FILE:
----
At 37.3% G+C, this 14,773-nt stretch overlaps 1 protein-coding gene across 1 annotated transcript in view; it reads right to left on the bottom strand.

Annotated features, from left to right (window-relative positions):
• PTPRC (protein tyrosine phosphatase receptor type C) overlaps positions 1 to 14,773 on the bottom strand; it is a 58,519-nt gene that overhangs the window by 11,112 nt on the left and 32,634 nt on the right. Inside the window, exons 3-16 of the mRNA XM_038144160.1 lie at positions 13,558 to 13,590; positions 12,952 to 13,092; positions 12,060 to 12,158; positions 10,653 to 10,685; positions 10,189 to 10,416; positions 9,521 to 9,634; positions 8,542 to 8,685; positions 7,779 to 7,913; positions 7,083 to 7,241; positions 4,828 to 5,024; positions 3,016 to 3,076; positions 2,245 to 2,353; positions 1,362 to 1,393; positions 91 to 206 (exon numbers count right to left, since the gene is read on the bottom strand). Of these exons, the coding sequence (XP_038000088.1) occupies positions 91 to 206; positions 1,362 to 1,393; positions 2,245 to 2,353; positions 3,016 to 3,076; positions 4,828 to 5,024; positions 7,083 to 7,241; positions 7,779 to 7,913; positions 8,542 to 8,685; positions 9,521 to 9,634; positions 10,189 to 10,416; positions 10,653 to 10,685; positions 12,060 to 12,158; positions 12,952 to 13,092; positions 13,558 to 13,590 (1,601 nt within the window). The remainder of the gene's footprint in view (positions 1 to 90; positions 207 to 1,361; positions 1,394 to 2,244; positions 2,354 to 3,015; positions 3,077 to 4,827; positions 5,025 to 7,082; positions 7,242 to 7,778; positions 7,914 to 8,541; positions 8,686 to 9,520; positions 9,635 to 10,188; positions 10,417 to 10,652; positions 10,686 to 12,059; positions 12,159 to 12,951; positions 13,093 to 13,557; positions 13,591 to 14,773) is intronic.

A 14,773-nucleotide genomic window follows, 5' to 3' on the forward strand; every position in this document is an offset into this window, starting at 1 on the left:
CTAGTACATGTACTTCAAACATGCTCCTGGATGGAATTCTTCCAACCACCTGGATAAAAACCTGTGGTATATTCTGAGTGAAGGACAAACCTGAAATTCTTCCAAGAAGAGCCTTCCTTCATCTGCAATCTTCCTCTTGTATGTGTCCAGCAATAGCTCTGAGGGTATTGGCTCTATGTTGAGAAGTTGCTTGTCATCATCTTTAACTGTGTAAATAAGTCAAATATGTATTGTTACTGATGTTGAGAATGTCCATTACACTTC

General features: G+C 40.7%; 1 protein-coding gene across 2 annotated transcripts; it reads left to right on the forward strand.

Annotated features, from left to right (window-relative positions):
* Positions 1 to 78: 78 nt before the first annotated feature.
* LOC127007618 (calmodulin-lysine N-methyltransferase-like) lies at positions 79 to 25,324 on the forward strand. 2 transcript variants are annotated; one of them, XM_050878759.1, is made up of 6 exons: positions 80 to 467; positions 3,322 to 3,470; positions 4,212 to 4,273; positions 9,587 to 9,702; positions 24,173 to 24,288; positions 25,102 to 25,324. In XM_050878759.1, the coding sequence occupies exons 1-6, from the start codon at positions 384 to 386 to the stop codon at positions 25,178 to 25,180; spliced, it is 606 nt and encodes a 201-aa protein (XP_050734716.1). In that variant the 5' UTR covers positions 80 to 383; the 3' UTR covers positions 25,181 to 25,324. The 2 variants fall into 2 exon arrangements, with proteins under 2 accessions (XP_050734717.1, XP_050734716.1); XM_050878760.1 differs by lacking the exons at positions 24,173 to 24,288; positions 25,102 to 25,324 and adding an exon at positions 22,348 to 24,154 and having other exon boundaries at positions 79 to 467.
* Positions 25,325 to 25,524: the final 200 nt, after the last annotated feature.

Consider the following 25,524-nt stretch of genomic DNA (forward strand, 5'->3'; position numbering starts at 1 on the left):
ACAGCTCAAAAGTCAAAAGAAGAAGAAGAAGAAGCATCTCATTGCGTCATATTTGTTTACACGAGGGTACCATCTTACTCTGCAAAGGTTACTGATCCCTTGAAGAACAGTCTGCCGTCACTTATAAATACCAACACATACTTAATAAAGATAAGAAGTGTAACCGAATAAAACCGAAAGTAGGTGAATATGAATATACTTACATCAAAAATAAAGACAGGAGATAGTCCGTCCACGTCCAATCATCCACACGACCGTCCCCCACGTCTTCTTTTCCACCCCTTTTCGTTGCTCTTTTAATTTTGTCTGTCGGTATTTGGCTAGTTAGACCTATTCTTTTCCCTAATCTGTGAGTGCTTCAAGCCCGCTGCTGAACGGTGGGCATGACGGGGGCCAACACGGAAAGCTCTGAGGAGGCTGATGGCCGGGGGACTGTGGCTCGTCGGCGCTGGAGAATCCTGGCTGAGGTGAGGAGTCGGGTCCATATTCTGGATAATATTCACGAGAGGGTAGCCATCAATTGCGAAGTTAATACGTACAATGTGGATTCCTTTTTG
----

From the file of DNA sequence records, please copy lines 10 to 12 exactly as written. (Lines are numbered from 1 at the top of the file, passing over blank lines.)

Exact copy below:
* Positions 25,325 to 25,524: the final 200 nt, after the last annotated feature.

Consider the following 25,524-nt stretch of genomic DNA (forward strand, 5'->3'; position numbering starts at 1 on the left):
ACAGCTCAAAAGTCAAAAGAAGAAGAAGAAGAAGCATCTCATTGCGTCATATTTGTTTACACGAGGGTACCATCTTACTCTGCAAAGGTTACTGATCCCTTGAAGAACAGTCTGCCGTCACTTATAAATACCAACACATACTTAATAAAGATAAGAAGTGTAACCGAATAAAACCGAAAGTAGGTGAATATGAATATACTTACATCAAAAATAAAGACAGGAGATAGTCCGTCCACGTCCAATCATCCACACGACCGTCCCCCACGTCTTCTTTTCCACCCCTTTTCGTTGCTCTTTTAATTTTGTCTGTCGGTATTTGGCTAGTTAGACCTATTCTTTTCCCTAATCTGTGAGTGCTTCAAGCCCGCTGCTGAACGGTGGGCATGACGGGGGCCAACACGGAAAGCTCTGAGGAGGCTGATGGCCGGGGGACTGTGGCTCGTCGGCGCTGGAGAATCCTGGCTGAGGTGAGGAGTCGGGTCCATATTCTGGATAATATTCACGAGAGGGTAGCCATCAATTGCGAAGTTAATACGTACAATGTGGATTCCTTTTTG